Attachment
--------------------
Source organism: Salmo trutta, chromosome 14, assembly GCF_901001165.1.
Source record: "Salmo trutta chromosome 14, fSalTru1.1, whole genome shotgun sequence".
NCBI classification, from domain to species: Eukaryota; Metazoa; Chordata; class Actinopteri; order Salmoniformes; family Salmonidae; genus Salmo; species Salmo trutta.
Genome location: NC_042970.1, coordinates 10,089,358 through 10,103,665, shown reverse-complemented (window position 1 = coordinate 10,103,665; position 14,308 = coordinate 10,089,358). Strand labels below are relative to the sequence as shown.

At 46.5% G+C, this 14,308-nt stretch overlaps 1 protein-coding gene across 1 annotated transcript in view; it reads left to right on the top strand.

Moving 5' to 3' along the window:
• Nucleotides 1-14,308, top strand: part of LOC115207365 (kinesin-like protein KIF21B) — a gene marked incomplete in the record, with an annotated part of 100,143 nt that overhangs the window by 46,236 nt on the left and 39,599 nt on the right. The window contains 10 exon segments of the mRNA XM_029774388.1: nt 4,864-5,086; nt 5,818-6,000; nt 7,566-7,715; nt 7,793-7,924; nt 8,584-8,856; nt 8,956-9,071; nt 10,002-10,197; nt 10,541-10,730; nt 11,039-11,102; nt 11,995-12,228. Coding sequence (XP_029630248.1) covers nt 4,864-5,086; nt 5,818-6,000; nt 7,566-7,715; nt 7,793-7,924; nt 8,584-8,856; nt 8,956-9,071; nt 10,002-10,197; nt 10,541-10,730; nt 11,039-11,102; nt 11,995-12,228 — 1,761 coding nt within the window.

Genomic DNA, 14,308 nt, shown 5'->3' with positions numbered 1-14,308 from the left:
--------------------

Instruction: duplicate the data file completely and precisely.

Source organism: Salmo trutta, chromosome 14, assembly GCF_901001165.1.
Source record: "Salmo trutta chromosome 14, fSalTru1.1, whole genome shotgun sequence".
NCBI classification, from domain to species: Eukaryota; Metazoa; Chordata; class Actinopteri; order Salmoniformes; family Salmonidae; genus Salmo; species Salmo trutta.
Genome location: NC_042970.1, coordinates 10,089,358 through 10,103,665, shown reverse-complemented (window position 1 = coordinate 10,103,665; position 14,308 = coordinate 10,089,358). Strand labels below are relative to the sequence as shown.

At 46.5% G+C, this 14,308-nt stretch overlaps 1 protein-coding gene across 1 annotated transcript in view; it reads left to right on the top strand.

Moving 5' to 3' along the window:
• Nucleotides 1-14,308, top strand: part of LOC115207365 (kinesin-like protein KIF21B) — a gene marked incomplete in the record, with an annotated part of 100,143 nt that overhangs the window by 46,236 nt on the left and 39,599 nt on the right. The window contains 10 exon segments of the mRNA XM_029774388.1: nt 4,864-5,086; nt 5,818-6,000; nt 7,566-7,715; nt 7,793-7,924; nt 8,584-8,856; nt 8,956-9,071; nt 10,002-10,197; nt 10,541-10,730; nt 11,039-11,102; nt 11,995-12,228. Coding sequence (XP_029630248.1) covers nt 4,864-5,086; nt 5,818-6,000; nt 7,566-7,715; nt 7,793-7,924; nt 8,584-8,856; nt 8,956-9,071; nt 10,002-10,197; nt 10,541-10,730; nt 11,039-11,102; nt 11,995-12,228 — 1,761 coding nt within the window.

Genomic DNA, 14,308 nt, shown 5'->3' with positions numbered 1-14,308 from the left: